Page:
COBRA and Obamacare plans typically have varying deductibles, copayments, and coinsurance requirements. Some ACA plans have very low deductibles and cost-sharing but charge more in premiums. For both COBRA and Obamacare, in-network services generally cost less than out-of-network services.

When deciding between COBRA vs. Obamacare, consider the time of year and whether you’ve already met your plan’s deductible. If it’s halfway through the year and you’ve already met your group health plan’s deductible, it might be cheaper to stay on your plan through COBRA than it would be to start over with a new plan and deductible. 

However, Obamacare plans fully cover preventive services without charging a copay or coinsurance. This can decrease your costs for preventive care, particularly as you age. 

Length of Coverage 

ACA plans typically last for one year at a time, with the option to renew or switch plans during Open Enrollment, which lasts from November through mid-December.

COBRA coverage usually lasts 18 to 36 months. You might be able to qualify for a longer period in some cases, such as a new qualifying event, or if you’ve lost coverage due to divorce, separation, or aging out of a parent’s health coverage.  

After your COBRA coverage expires, you must find another health insurance option. So it’s wise to start seeking new coverage before your COBRA plan ends, either through a new employer, Medicaid, or purchasing an individual Marketplace plan.

Enrollment Periods

The ACA Marketplace Open Enrollment Period typically runs from November through December, during which you can sign up for a new plan. However, job loss qualifies you for a Special Enrollment Period, which allows you to enroll in a new health plan outside of Open Enrollment.

With COBRA, you or your employer lets your health plan know of the qualifying event, such as job loss or reduced hours. Then, the health plan will send you a notice. You’ll have 60 days to respond to the notice if you want to continue coverage with COBRA. 

Which Should You Choose? 

For some people, continuing coverage under COBRA is a wise decision, even if the plan costs more than the prior employer-sponsored plan or an alternative ACA plan. For others, ACA plans are the better option. Here’s how to choose.

Consider COBRA If…

  • You’re leaving a job: Whether you quit or were laid off, COBRA can help ease the shock of searching for a new plan while unemployed. If you’re simply between jobs and waiting for your next job’s healthcare plan to kick in, COBRA can help cover the gap. 
  • You’re a covered employee’s dependent: Dependents who lost coverage under an employee’s plan can access COBRA coverage even if a sudden death or divorce occurs. 
  • You rely on your doctor-patient relationship: Suppose you have established relationships with a specific network of doctors and healthcare facilities. If you need care, you will not need to cancel appointments or start searching for a new doctor if you continue coverage under COBRA.

Consider Obamacare If… 

  • You want to pay less: Subsidies and financial assistance help lower-income individuals and families afford ACA plans. Applying for Obamacare can also help determine your eligibility for Medicaid. In addition, you may qualify for very affordable ACA options such as catastrophic coverage, particularly if you’re lower income or young.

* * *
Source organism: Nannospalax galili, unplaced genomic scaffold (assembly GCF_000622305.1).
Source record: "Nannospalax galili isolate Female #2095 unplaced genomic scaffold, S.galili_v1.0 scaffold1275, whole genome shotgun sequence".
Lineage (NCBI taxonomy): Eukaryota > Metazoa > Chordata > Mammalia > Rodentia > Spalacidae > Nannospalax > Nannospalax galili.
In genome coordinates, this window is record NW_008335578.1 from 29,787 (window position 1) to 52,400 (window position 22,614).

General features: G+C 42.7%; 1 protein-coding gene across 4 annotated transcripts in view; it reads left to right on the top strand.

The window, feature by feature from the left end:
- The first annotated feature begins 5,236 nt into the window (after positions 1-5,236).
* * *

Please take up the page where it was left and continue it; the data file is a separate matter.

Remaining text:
• You’re self-employed or otherwise not planning to seek employer-sponsored coverage: Obamacare offers coverage if you work part time, own your own business, or work for a small business without benefits.
  • You’re seeking essential and preventive health benefits: ACA plans require coverage of essential health benefits and ensure full coverage of preventive care, which can save you money in the long run.


COBRA and ACA plans typically cover preexisting conditions and provide robust health benefits at affordable prices. Consider the below when choosing between the two.  


  • See existing providers: Your COBRA plan offers the same doctors, specialists, and healthcare providers as your previous employer-sponsored insurance plan. 
  • Medical care continues: You’ll typically get the same benefits and services as before your job loss. Your established appointments or procedures can continue, which may prove vital for dealing with a chronic or acute condition or disease. For example, switching plans halfway through pregnancy or cancer treatment could be complicated.
  • Already contributed to a deductible: You may have already met your deductible, which leads to the plan covering more costs.
  • Easier transition: While using COBRA as a temporary bridge between employer-sponsored health insurance and exploring other options, you have time to find new, high-quality coverage you can afford. 


  • Essential health benefits: All Obamacare plans offer essential health benefits, including hospitalization, prescription drugs, maternity care, and mental health services.
  • Financial assistance: Obamacare subsidies and financial aid include premium tax credits based on income, along with lower monthly premiums and cost-sharing reductions if you’re eligible. 
  • Affordable options: ACA plans average $456 a month for a 40-year-old beneficiary, less than COBRA plans, which can cost around $700 a month.
  • Preventive care coverage: Obamacare plans cover certain preventive services and medications without charging a copayment or coinsurance, which may differ from your group health insurance plan.


While both COBRA and ACA plans offer advantages, each plan type can have its drawbacks. Consider the challenges of each. 


  • Expensive: COBRA coverage can be costly, particularly for families, as beneficiaries could be required to pay the full premium amount plus 2%.
  • No subsidies: You’ll pay COBRA’s full premium amount without financial assistance, such as subsidies or tax credits.
  • Limited period and control: Depending on the qualifying event, you’ll typically only get between 18 and 36 months of COBRA coverage. You might be unable to switch to a different plan, though some employers may allow you.
  • May not apply: COBRA does not apply to plans sponsored by the federal government, churches, or certain church-related organizations. Your COBRA coverage could be discontinued if your employer goes out of business, stops offering health insurance, or ends its group health plan.